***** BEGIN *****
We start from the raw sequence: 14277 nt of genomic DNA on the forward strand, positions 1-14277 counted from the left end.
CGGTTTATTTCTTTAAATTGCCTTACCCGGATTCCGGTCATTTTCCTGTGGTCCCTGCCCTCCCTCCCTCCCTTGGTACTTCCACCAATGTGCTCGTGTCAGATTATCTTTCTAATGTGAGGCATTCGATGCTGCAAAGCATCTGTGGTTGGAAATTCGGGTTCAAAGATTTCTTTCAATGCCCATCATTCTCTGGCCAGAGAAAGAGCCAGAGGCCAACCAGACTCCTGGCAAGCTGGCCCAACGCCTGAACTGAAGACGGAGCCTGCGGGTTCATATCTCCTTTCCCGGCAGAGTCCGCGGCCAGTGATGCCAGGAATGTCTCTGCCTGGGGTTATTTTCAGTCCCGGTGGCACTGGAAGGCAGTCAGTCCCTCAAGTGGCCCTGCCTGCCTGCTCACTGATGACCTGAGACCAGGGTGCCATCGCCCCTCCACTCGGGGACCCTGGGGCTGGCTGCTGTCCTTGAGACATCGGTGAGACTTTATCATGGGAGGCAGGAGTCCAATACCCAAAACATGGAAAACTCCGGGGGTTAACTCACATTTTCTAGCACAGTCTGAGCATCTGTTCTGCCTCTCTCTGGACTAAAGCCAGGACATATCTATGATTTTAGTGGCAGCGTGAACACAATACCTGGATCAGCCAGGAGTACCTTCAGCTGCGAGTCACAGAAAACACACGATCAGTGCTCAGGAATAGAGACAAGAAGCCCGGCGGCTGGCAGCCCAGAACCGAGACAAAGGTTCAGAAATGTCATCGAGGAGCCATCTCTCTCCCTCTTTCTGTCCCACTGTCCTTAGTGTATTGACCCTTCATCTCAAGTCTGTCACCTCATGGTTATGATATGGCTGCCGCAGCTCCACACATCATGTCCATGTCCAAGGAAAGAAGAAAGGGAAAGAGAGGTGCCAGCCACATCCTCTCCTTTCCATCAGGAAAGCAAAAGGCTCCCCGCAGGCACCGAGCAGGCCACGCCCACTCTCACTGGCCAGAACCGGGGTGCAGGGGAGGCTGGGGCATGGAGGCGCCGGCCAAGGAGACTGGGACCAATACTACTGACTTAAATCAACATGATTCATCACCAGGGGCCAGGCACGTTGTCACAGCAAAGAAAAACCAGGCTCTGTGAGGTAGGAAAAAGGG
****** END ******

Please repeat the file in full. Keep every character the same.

We start from the raw sequence: 14277 nt of genomic DNA on the forward strand, positions 1-14277 counted from the left end.
CGGTTTATTTCTTTAAATTGCCTTACCCGGATTCCGGTCATTTTCCTGTGGTCCCTGCCCTCCCTCCCTCCCTTGGTACTTCCACCAATGTGCTCGTGTCAGATTATCTTTCTAATGTGAGGCATTCGATGCTGCAAAGCATCTGTGGTTGGAAATTCGGGTTCAAAGATTTCTTTCAATGCCCATCATTCTCTGGCCAGAGAAAGAGCCAGAGGCCAACCAGACTCCTGGCAAGCTGGCCCAACGCCTGAACTGAAGACGGAGCCTGCGGGTTCATATCTCCTTTCCCGGCAGAGTCCGCGGCCAGTGATGCCAGGAATGTCTCTGCCTGGGGTTATTTTCAGTCCCGGTGGCACTGGAAGGCAGTCAGTCCCTCAAGTGGCCCTGCCTGCCTGCTCACTGATGACCTGAGACCAGGGTGCCATCGCCCCTCCACTCGGGGACCCTGGGGCTGGCTGCTGTCCTTGAGACATCGGTGAGACTTTATCATGGGAGGCAGGAGTCCAATACCCAAAACATGGAAAACTCCGGGGGTTAACTCACATTTTCTAGCACAGTCTGAGCATCTGTTCTGCCTCTCTCTGGACTAAAGCCAGGACATATCTATGATTTTAGTGGCAGCGTGAACACAATACCTGGATCAGCCAGGAGTACCTTCAGCTGCGAGTCACAGAAAACACACGATCAGTGCTCAGGAATAGAGACAAGAAGCCCGGCGGCTGGCAGCCCAGAACCGAGACAAAGGTTCAGAAATGTCATCGAGGAGCCATCTCTCTCCCTCTTTCTGTCCCACTGTCCTTAGTGTATTGACCCTTCATCTCAAGTCTGTCACCTCATGGTTATGATATGGCTGCCGCAGCTCCACACATCATGTCCATGTCCAAGGAAAGAAGAAAGGGAAAGAGAGGTGCCAGCCACATCCTCTCCTTTCCATCAGGAAAGCAAAAGGCTCCCCGCAGGCACCGAGCAGGCCACGCCCACTCTCACTGGCCAGAACCGGGGTGCAGGGGAGGCTGGGGCATGGAGGCGCCGGCCAAGGAGACTGGGACCAATACTACTGACTTAAATCAACATGATTCATCACCAGGGGCCAGGCACGTTGTCACAGCAAAGAAAAACCAGGCTCTGTGAGGTAGGAAAAAGGG